Wolf, who wore a Bucks uniform during the 1996-97 season, gained his first coaching experience as an assistant to his brother, Jeff, at Kohler High, where Joe racked up 2,086 points and helped the Blue Bombers win three WIAA Class C state championships during his four years on the varsity.

Wolf’s 14ers roster includes 6-foot-6-inch, 240-pound forward Mike Harris, a product of Rice University who averaged 6 points per game during the 2006-07 preseason with the Bucks. Harris had a 14-point outing against the Houston Rockets on October 18, going 6-8 from the field and grabbing eight rebounds in just over 17 minutes of play.

Arguably the most prominent former Buck in the 2006-07 NBDL ranks is Sidney Moncrief, in his first season as head coach of the Fort Worth Flyers.
Moncrief, who scored 13,045 points during 10 seasons in a Milwaukee uniform spanning 1979 through ’89, is one of seven former Bucks to have his jersey number retired by the organization. Visitors to the Bradley Center can see his No. 4 hanging from the rafters alongside the digits of Jon McGlocklin, Oscar Robertson, Kareem Abdul-Jabbar, Brian Winters, Junior Bridgeman and Bob Lanier.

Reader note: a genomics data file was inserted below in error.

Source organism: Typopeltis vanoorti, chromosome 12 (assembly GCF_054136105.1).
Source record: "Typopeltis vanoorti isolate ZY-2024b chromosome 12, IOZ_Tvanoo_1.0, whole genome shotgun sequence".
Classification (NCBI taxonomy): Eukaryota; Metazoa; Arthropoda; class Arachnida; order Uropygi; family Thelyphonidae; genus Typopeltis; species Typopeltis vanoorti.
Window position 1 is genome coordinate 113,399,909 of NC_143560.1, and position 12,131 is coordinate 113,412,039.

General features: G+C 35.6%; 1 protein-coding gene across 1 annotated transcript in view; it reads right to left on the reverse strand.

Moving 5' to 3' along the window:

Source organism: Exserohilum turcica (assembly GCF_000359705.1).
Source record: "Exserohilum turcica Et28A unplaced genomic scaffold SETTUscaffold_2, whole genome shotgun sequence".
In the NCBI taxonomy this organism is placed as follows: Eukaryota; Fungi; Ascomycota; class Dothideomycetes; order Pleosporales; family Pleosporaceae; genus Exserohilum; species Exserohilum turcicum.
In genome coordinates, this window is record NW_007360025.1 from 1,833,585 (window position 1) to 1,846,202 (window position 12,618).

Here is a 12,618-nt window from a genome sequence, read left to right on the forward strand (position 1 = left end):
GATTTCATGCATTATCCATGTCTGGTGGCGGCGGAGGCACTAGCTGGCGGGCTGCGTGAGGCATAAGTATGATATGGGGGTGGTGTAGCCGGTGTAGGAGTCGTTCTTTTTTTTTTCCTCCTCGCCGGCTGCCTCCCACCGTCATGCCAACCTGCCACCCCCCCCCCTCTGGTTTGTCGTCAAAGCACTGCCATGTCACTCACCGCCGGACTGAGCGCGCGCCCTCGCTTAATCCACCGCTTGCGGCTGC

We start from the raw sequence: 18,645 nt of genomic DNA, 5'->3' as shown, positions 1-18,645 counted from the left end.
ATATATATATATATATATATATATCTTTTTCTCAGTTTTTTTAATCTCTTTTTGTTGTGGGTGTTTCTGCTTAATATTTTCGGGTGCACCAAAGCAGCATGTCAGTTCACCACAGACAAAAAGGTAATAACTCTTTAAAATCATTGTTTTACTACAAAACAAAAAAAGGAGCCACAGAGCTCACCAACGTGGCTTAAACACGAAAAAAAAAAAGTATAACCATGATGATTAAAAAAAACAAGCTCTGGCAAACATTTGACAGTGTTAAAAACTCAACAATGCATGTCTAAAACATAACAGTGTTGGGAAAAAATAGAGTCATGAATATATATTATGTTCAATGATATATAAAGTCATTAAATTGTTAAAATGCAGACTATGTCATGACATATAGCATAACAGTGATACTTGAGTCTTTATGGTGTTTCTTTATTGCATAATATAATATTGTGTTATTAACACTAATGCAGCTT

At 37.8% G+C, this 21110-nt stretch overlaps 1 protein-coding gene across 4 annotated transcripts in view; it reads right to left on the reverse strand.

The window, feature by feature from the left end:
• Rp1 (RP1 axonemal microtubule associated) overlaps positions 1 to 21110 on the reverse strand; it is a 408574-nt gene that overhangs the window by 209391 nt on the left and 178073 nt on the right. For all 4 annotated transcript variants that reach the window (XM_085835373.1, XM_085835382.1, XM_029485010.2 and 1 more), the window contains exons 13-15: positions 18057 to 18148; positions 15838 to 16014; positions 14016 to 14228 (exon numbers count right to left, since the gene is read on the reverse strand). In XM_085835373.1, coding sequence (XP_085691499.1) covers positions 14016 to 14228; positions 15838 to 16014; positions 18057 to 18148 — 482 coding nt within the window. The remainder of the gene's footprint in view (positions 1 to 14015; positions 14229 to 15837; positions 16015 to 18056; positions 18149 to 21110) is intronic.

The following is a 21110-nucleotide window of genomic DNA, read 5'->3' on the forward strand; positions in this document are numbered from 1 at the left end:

Moncrief's assistant coach is another former Bucks fan favorite, Paul Mokeski. Nicknamed "Speed Bump" during his days in Milwaukee by iconic Bucks television announcer Eddie Doucette, Mokeski previously spent time as an assistant coach and scout on former Bucks coach Don Nelson's staff with the Dallas Mavericks. Mokeski is no doubt trying to instruct Fort Worth's bigs in the fine points of the deft shooting touch he displayed as a player.